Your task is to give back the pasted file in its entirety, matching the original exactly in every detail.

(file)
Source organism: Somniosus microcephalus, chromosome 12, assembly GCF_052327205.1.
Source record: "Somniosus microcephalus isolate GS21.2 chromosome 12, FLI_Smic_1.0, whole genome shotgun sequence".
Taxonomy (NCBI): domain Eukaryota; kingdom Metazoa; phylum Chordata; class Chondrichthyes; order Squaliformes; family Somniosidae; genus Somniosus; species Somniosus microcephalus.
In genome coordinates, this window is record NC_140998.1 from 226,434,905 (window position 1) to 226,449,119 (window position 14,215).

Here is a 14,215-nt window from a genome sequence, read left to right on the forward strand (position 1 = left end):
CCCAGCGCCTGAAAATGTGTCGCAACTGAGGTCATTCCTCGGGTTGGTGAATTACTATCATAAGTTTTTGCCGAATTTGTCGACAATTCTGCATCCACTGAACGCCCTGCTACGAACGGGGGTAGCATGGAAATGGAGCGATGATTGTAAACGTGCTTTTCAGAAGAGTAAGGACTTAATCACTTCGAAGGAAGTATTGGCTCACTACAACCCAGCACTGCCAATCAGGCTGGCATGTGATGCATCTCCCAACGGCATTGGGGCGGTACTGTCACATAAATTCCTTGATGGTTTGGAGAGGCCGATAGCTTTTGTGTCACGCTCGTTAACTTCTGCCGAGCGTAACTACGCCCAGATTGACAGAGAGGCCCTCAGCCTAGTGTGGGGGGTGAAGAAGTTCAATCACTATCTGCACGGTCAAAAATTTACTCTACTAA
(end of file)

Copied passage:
Source organism: Somniosus microcephalus, chromosome 12, assembly GCF_052327205.1.
Source record: "Somniosus microcephalus isolate GS21.2 chromosome 12, FLI_Smic_1.0, whole genome shotgun sequence".
Taxonomy (NCBI): domain Eukaryota; kingdom Metazoa; phylum Chordata; class Chondrichthyes; order Squaliformes; family Somniosidae; genus Somniosus; species Somniosus microcephalus.
In genome coordinates, this window is record NC_140998.1 from 226,434,905 (window position 1) to 226,449,119 (window position 14,215).

Here is a 14,215-nt window from a genome sequence, read left to right on the forward strand (position 1 = left end):
CCCAGCGCCTGAAAATGTGTCGCAACTGAGGTCATTCCTCGGGTTGGTGAATTACTATCATAAGTTTTTGCCGAATTTGTCGACAATTCTGCATCCACTGAACGCCCTGCTACGAACGGGGGTAGCATGGAAATGGAGCGATGATTGTAAACGTGCTTTTCAGAAGAGTAAGGACTTAATCACTTCGAAGGAAGTATTGGCTCACTACAACCCAGCACTGCCAATCAGGCTGGCATGTGATGCATCTCCCAACGGCATTGGGGCGGTACTGTCACATAAATTCCTTGATGGTTTGGAGAGGCCGATAGCTTTTGTGTCACGCTCGTTAACTTCTGCCGAGCGTAACTACGCCCAGATTGACAGAGAGGCCCTCAGCCTAGTGTGGGGGGTGAAGAAGTTCAATCACTATCTGCACGGTCAAAAATTTACTCTACTAA